Overall, the Buccaneers saw a big drop in explosive plays from 2015 to 2016. The Bucs ranked fourth in the NFL in gains of 20+ yards in 2015 but tied for 27th in that category last year, with 48. A precipitous drop in 20+-yard runs from 20 to five was a big part of that, but without the reliable rushing attack the Bucs also managed only 43 passes of that length after getting 57 the year before.
The biggest difference in the running game in those two years, of course, was that Doug Martin was healthy and ultra-productive in 2015 but oft-injured and mostly contained in 2016. A return to 2015 form would obviously help the Bucs' offense greatly, and so far Martin has looked very good in offseason work.
"Doug's been great," said Monken. "Again, I think he's in great shape. He's in good spirits. But, Doug was that way last year. Doug works hard, Doug's a good teammate. Hopefully Doug's got himself in the right place and right mind-frame. Doug's a good player and Doug's a good person. When he's out there, he works hard. He looks good."
Running Backs Coach Tim Spencer has a relatively deep group of backs with which to work, especially after the drafting of fifth-rounder Jeremy McNichols. Jacquizz Rodgers, the most pleasant surprise of 2016, was re-signed in March and Charles Sims also hopes to return to 2015 form after an injury-plagued season. Second-year man Peyton Barber showed some promise as a rookie. But Spencer sees Martin leading the way.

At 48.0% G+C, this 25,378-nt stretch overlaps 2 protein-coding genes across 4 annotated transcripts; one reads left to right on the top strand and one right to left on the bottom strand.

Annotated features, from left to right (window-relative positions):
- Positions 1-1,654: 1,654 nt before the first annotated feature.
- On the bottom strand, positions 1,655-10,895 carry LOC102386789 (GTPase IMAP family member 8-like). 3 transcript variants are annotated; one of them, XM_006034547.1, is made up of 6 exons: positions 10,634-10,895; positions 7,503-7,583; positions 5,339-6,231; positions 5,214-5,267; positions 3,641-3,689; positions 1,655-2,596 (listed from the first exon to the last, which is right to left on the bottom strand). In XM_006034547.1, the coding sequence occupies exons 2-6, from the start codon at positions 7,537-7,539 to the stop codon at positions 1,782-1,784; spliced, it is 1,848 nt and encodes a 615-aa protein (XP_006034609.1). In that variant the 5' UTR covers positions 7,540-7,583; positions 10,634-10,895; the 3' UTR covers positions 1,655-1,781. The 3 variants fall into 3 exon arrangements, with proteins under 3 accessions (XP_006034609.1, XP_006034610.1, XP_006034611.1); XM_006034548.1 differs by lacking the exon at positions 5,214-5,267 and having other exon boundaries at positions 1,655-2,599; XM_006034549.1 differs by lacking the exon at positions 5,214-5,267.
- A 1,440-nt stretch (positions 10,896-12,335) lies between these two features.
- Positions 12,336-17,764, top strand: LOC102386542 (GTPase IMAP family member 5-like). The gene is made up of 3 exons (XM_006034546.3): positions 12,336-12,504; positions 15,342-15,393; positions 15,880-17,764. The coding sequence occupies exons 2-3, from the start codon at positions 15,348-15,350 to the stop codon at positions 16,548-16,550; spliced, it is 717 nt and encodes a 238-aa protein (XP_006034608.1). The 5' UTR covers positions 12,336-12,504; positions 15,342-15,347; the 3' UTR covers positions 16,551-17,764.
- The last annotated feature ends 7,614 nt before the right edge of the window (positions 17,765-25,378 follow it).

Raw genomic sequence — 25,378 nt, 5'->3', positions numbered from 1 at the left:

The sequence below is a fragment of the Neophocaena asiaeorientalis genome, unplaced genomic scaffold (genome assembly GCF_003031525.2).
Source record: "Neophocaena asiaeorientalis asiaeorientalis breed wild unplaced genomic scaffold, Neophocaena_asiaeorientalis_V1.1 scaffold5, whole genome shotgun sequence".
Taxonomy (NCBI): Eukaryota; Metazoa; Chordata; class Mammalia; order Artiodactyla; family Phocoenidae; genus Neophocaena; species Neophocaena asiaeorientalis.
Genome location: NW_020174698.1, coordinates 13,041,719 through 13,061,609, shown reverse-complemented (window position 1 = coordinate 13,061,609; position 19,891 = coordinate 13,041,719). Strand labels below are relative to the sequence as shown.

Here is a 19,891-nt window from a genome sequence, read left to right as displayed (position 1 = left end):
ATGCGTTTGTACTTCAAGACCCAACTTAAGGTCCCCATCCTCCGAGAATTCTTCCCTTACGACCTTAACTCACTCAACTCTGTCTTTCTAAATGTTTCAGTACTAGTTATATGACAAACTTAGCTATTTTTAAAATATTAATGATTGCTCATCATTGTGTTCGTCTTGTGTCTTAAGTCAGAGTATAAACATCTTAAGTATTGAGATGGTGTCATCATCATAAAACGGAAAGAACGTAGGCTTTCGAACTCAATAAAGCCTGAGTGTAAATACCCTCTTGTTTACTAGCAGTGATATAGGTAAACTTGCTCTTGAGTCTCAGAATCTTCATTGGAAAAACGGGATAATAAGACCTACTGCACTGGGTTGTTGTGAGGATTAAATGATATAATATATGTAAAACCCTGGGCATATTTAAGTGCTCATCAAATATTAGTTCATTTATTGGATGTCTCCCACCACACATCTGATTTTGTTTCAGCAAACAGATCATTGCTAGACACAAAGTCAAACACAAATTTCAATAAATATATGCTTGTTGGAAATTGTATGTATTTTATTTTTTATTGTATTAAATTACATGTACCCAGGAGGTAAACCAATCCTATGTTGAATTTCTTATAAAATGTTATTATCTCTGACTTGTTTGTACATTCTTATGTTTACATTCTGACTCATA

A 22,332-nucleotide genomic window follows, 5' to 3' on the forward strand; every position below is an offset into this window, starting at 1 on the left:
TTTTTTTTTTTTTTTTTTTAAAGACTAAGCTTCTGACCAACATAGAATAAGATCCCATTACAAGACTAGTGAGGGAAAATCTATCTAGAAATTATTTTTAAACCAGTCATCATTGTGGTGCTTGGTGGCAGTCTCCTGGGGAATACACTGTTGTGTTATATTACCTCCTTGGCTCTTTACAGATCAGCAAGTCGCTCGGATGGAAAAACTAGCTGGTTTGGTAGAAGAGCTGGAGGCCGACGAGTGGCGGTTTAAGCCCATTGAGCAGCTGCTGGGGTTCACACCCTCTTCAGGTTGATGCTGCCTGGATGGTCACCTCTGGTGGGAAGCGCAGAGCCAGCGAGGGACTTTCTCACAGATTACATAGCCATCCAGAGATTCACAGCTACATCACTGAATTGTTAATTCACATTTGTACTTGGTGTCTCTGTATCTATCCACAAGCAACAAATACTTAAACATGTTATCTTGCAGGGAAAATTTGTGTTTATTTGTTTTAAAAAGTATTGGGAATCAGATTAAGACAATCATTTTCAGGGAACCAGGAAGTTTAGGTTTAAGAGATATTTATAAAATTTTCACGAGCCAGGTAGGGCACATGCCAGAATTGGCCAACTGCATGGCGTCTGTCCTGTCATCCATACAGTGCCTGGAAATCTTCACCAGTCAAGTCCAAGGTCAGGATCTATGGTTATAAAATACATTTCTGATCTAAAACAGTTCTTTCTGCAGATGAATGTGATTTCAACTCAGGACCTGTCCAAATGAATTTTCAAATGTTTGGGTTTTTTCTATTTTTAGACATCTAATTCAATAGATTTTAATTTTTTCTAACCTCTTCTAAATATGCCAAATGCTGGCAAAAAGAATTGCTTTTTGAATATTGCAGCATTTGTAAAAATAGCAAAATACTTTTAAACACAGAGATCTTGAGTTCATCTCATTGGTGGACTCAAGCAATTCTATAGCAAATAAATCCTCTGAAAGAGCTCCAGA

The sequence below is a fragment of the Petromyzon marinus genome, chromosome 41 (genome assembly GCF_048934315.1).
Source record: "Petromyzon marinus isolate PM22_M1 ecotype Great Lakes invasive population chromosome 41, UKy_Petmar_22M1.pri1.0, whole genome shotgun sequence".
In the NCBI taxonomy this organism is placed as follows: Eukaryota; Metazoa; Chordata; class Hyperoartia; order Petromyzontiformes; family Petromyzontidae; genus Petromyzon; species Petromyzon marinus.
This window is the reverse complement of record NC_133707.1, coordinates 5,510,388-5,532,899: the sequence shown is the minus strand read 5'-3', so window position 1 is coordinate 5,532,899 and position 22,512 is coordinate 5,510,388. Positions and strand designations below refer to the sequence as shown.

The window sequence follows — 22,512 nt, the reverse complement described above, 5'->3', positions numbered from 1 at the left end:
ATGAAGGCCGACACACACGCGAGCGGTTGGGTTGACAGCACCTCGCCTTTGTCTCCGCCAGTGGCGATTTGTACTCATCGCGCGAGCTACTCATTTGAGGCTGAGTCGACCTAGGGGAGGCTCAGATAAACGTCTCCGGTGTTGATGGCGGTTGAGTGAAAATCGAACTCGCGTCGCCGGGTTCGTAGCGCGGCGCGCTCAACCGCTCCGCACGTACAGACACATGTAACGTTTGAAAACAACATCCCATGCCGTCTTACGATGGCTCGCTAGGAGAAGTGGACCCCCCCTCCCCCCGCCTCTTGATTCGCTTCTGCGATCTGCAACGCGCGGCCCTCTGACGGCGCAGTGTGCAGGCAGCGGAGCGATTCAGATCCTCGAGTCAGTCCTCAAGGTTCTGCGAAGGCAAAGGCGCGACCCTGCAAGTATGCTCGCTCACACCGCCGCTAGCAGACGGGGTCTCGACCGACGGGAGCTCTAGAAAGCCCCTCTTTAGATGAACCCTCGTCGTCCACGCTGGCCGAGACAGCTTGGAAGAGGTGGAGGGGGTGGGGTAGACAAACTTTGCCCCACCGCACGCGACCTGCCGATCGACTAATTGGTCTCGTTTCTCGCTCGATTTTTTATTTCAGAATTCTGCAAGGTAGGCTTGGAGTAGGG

"Doug has been working his butt off," said Spencer. "He's been hustling, he's been doing all the things that he normally does. He's working hard, studying, training well, finishing plays. He sets the tone. He really does set the tone for the rest of the backs and they sort of come up to his level."
No matter how good Martin is in the offseason and training camp, the Bucs will still need to dip into that depth because a league suspension that started at the end of 2016 will continue into the first three games of this year. That adds a new level to the competition in the backfield, because there is essentially a starting spot open for the first month of the campaign.
"We're going to approach training camp - and we know that he won't be there the first three games - but we will approach like we're getting ready to play," said Spencer. "Everybody is going to be on point trying to be number one. That's what we do. Everybody has to prepare like they're number one. That's how you make the team really and we will choose from that. What we try to do is give guys an opportunity. We coach them up and we try to make them make the decision about who's here and who's not here."
Whichever running backs take the lead in 2017, the Buccaneers are going to need them to produce. The passing attack is suddenly loaded with explosive playmakers, but it will be difficult to fully unlock their potential without a strong and consistent rushing attack.